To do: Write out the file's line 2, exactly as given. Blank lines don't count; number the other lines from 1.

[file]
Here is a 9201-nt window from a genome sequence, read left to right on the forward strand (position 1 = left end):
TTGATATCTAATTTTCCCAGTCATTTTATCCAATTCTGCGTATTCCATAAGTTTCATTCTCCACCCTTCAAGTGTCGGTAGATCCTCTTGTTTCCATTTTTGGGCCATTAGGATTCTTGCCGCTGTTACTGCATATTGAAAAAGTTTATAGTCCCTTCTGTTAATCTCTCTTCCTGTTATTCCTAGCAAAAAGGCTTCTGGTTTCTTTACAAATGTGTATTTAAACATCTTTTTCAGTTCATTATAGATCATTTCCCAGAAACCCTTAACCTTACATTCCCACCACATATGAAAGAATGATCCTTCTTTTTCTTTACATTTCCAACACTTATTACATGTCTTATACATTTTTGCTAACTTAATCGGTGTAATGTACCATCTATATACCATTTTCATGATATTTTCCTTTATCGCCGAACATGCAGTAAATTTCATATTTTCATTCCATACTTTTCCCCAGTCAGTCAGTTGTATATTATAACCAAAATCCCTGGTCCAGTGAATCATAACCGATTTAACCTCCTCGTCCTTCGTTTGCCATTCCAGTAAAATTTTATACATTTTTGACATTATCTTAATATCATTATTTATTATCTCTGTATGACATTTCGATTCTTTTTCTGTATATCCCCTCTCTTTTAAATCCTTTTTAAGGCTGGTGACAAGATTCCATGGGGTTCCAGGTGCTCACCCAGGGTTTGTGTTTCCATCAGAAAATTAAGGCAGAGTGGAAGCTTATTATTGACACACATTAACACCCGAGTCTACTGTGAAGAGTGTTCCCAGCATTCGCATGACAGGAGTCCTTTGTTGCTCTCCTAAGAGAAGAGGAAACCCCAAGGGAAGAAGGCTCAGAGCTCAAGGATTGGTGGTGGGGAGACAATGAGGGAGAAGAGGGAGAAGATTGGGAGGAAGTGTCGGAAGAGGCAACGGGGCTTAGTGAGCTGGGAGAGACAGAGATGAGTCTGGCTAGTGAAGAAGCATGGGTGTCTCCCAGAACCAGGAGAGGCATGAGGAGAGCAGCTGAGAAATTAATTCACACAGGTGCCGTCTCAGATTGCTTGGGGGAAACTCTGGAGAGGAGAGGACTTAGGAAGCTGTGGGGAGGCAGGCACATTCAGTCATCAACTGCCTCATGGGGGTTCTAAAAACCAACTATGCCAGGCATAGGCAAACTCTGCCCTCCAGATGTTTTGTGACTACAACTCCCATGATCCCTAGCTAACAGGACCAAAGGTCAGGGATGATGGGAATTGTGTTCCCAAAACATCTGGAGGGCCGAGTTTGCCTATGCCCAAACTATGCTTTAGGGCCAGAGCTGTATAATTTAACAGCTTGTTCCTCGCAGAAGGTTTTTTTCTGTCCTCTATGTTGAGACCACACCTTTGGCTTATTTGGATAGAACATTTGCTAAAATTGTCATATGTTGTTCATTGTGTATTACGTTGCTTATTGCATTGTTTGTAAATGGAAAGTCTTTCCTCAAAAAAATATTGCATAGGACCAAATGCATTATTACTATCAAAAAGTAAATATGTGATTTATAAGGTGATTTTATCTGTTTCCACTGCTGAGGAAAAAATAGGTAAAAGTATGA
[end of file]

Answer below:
TTGATATCTAATTTTCCCAGTCATTTTATCCAATTCTGCGTATTCCATAAGTTTCATTCTCCACCCTTCAAGTGTCGGTAGATCCTCTTGTTTCCATTTTTGGGCCATTAGGATTCTTGCCGCTGTTACTGCATATTGAAAAAGTTTATAGTCCCTTCTGTTAATCTCTCTTCCTGTTATTCCTAGCAAAAAGGCTTCTGGTTTCTTTACAAATGTGTATTTAAACATCTTTTTCAGTTCATTATAGATCATTTCCCAGAAACCCTTAACCTTACATTCCCACCACATATGAAAGAATGATCCTTCTTTTTCTTTACATTTCCAACACTTATTACATGTCTTATACATTTTTGCTAACTTAATCGGTGTAATGTACCATCTATATACCATTTTCATGATATTTTCCTTTATCGCCGAACATGCAGTAAATTTCATATTTTCATTCCATACTTTTCCCCAGTCAGTCAGTTGTATATTATAACCAAAATCCCTGGTCCAGTGAATCATAACCGATTTAACCTCCTCGTCCTTCGTTTGCCATTCCAGTAAAATTTTATACATTTTTGACATTATCTTAATATCATTATTTATTATCTCTGTATGACATTTCGATTCTTTTTCTGTATATCCCCTCTCTTTTAAATCCTTTTTAAGGCTGGTGACAAGATTCCATGGGGTTCCAGGTGCTCACCCAGGGTTTGTGTTTCCATCAGAAAATTAAGGCAGAGTGGAAGCTTATTATTGACACACATTAACACCCGAGTCTACTGTGAAGAGTGTTCCCAGCATTCGCATGACAGGAGTCCTTTGTTGCTCTCCTAAGAGAAGAGGAAACCCCAAGGGAAGAAGGCTCAGAGCTCAAGGATTGGTGGTGGGGAGACAATGAGGGAGAAGAGGGAGAAGATTGGGAGGAAGTGTCGGAAGAGGCAACGGGGCTTAGTGAGCTGGGAGAGACAGAGATGAGTCTGGCTAGTGAAGAAGCATGGGTGTCTCCCAGAACCAGGAGAGGCATGAGGAGAGCAGCTGAGAAATTAATTCACACAGGTGCCGTCTCAGATTGCTTGGGGGAAACTCTGGAGAGGAGAGGACTTAGGAAGCTGTGGGGAGGCAGGCACATTCAGTCATCAACTGCCTCATGGGGGTTCTAAAAACCAACTATGCCAGGCATAGGCAAACTCTGCCCTCCAGATGTTTTGTGACTACAACTCCCATGATCCCTAGCTAACAGGACCAAAGGTCAGGGATGATGGGAATTGTGTTCCCAAAACATCTGGAGGGCCGAGTTTGCCTATGCCCAAACTATGCTTTAGGGCCAGAGCTGTATAATTTAACAGCTTGTTCCTCGCAGAAGGTTTTTTTCTGTCCTCTATGTTGAGACCACACCTTTGGCTTATTTGGATAGAACATTTGCTAAAATTGTCATATGTTGTTCATTGTGTATTACGTTGCTTATTGCATTGTTTGTAAATGGAAAGTCTTTCCTCAAAAAAATATTGCATAGGACCAAATGCATTATTACTATCAAAAAGTAAATATGTGATTTATAAGGTGATTTTATCTGTTTCCACTGCTGAGGAAAAAATAGGTAAAAGTATGA